How Boeing sees growth returning for Middle East airlines over the next 20 years

US plane maker says air traffic growth in the Middle East is projected to increase by an average of 4.3% per year to 2039

Boeing on Wednesday said that despite the unprecedented impact of the coronavirus pandemic, air traffic growth in the Middle East is projected to increase by an average of 4.3 percent per year over the next 20 years, ahead of the global picture.

The 2020 Boeing Market Outlook (BMO) projects that the commercial aviation and services markets will continue to face significant challenges due to the pandemic, while global defence and government services markets remain more stable.

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The US manufacturer’s forecast is slightly higher than the one it made in December 2018

It said the region’s commercial airplanes fleet is expected to reach 3,500 by 2039 up from 1,510 airplanes today including an estimated 2,945 new deliveries.

In the widebody segment, Boeing forecasts a regional demand for 1,280 new passenger airplanes by 2039, adding that demand will be affected by a slower recovery in long-haul markets – typical after air-travel shocks – as well as uncertainties from Covid-19’s impact on international travel.

It added that single-aisle airplanes will continue to be the largest market segment with regional operators projected to need 1,540 new airplanes in the next 20 years.

Boeing said air cargo’s importance to world trade is illustrated by the fact that, although freighters carry just 1 percent of all commodities by weight, the value of those commodities comprises 35 percent of total trade.

The US plane maker’s report added that the Middle East freighter fleet is expected to reach 150 aircraft of which 95 will be new deliveries.

It also noted that the aviation services market in the Middle East is estimated to be valued at $725 billion by 2039.

Boeing’s 2020 Pilot and Technician Outlook forecasts that the region is estimated to require a total of 223,000 new aviation personnel between now and 2039 – about 58,000 pilots, 59,000 technicians and 106,000 cabin crew members.

“While this year has been unprecedented in terms of its disruption to our industry, we believe that aerospace and defense will overcome these near-term challenges, return to stability and emerge with strength,” said Boeing chief strategy officer Marc Allen.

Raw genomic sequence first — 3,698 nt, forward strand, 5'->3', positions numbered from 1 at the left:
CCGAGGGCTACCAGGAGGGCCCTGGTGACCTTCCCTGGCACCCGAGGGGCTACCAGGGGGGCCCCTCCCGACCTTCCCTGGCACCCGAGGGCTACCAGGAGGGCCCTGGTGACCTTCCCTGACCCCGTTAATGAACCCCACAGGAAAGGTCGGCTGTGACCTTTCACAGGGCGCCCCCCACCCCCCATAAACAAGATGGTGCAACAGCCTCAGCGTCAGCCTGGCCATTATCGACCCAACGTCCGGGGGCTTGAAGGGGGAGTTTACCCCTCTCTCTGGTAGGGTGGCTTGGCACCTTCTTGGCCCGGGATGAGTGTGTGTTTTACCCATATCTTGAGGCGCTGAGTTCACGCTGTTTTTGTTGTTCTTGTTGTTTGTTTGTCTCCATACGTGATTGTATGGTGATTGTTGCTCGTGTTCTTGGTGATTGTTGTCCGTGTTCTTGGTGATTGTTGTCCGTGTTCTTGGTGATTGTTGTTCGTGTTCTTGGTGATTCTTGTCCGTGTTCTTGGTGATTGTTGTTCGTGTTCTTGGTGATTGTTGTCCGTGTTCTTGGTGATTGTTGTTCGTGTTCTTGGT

Globally, the BMO forecasts a total market value of $8.5 trillion over the next decade including demand for aerospace products and services. The forecast is down from $8.7 trillion a year ago due to the impact of the Covid-19 pandemic.

Airlines globally have begun to recover from a greater than 90 percent decline in passenger traffic and revenue early this year, but a full recovery will take years, according to the outlook.

The 2020 Boeing Market Outlook includes projected demand for 18,350 commercial airplanes in the next decade – 11 percent lower than the comparable 2019 forecast – valued at about $2.9 trillion. In the longer term, the commercial fleet is forecasted to return to its growth trend, generating demand for more than 43,000 new airplanes in the 20-year forecast time period.

Globally, passenger traffic growth is projected to increase by an average of 4 percent per year over the next 20 years while the total commercial fleet is expected to reach 48,400 by 2039, up from 25,900 airplanes today. During this period, Asia will continue to expand its share of the world’s fleet, accounting for nearly 40 percent of the fleet compared to about 30 percent today.

Air cargo demand, a relative bright spot in 2020, is expected to grow 4 percent annually and generate further demand for 930 new widebody production freighters and 1,500 converted freighters over the forecast period.

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